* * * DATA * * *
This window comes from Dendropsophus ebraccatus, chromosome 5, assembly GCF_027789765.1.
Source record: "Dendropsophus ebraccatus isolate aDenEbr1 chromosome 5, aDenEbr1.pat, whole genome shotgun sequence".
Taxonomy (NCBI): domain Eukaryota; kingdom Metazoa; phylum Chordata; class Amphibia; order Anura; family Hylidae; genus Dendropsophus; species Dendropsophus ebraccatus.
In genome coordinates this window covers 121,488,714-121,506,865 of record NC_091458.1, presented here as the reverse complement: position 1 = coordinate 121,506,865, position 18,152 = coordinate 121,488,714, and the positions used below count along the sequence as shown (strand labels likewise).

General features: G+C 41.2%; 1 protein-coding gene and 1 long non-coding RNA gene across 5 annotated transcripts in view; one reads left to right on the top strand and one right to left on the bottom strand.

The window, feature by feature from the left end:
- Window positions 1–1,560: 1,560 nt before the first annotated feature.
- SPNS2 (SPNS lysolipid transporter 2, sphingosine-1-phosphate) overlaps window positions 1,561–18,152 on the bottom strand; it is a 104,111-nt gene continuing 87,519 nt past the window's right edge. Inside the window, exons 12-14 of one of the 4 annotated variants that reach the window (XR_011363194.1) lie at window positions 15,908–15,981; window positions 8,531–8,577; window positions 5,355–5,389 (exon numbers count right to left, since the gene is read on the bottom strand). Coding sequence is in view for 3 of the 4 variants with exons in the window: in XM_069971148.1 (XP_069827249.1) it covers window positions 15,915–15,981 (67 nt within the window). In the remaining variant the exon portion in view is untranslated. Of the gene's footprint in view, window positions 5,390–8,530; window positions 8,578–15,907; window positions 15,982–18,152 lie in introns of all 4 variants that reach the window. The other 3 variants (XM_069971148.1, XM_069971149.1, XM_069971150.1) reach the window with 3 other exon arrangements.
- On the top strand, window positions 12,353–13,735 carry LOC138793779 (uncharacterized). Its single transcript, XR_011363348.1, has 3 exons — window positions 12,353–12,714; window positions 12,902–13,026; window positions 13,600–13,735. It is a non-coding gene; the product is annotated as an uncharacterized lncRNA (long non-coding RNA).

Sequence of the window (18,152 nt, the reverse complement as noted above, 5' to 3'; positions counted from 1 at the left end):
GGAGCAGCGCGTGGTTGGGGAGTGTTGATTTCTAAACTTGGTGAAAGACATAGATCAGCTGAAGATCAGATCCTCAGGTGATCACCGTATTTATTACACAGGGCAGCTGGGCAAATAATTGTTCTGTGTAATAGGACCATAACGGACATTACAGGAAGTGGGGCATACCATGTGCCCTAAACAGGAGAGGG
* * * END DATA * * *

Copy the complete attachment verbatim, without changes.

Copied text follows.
This window comes from Dendropsophus ebraccatus, chromosome 5, assembly GCF_027789765.1.
Source record: "Dendropsophus ebraccatus isolate aDenEbr1 chromosome 5, aDenEbr1.pat, whole genome shotgun sequence".
Taxonomy (NCBI): domain Eukaryota; kingdom Metazoa; phylum Chordata; class Amphibia; order Anura; family Hylidae; genus Dendropsophus; species Dendropsophus ebraccatus.
In genome coordinates this window covers 121,488,714-121,506,865 of record NC_091458.1, presented here as the reverse complement: position 1 = coordinate 121,506,865, position 18,152 = coordinate 121,488,714, and the positions used below count along the sequence as shown (strand labels likewise).

General features: G+C 41.2%; 1 protein-coding gene and 1 long non-coding RNA gene across 5 annotated transcripts in view; one reads left to right on the top strand and one right to left on the bottom strand.

The window, feature by feature from the left end:
- Window positions 1–1,560: 1,560 nt before the first annotated feature.
- SPNS2 (SPNS lysolipid transporter 2, sphingosine-1-phosphate) overlaps window positions 1,561–18,152 on the bottom strand; it is a 104,111-nt gene continuing 87,519 nt past the window's right edge. Inside the window, exons 12-14 of one of the 4 annotated variants that reach the window (XR_011363194.1) lie at window positions 15,908–15,981; window positions 8,531–8,577; window positions 5,355–5,389 (exon numbers count right to left, since the gene is read on the bottom strand). Coding sequence is in view for 3 of the 4 variants with exons in the window: in XM_069971148.1 (XP_069827249.1) it covers window positions 15,915–15,981 (67 nt within the window). In the remaining variant the exon portion in view is untranslated. Of the gene's footprint in view, window positions 5,390–8,530; window positions 8,578–15,907; window positions 15,982–18,152 lie in introns of all 4 variants that reach the window. The other 3 variants (XM_069971148.1, XM_069971149.1, XM_069971150.1) reach the window with 3 other exon arrangements.
- On the top strand, window positions 12,353–13,735 carry LOC138793779 (uncharacterized). Its single transcript, XR_011363348.1, has 3 exons — window positions 12,353–12,714; window positions 12,902–13,026; window positions 13,600–13,735. It is a non-coding gene; the product is annotated as an uncharacterized lncRNA (long non-coding RNA).

Sequence of the window (18,152 nt, the reverse complement as noted above, 5' to 3'; positions counted from 1 at the left end):
GGAGCAGCGCGTGGTTGGGGAGTGTTGATTTCTAAACTTGGTGAAAGACATAGATCAGCTGAAGATCAGATCCTCAGGTGATCACCGTATTTATTACACAGGGCAGCTGGGCAAATAATTGTTCTGTGTAATAGGACCATAACGGACATTACAGGAAGTGGGGCATACCATGTGCCCTAAACAGGAGAGGG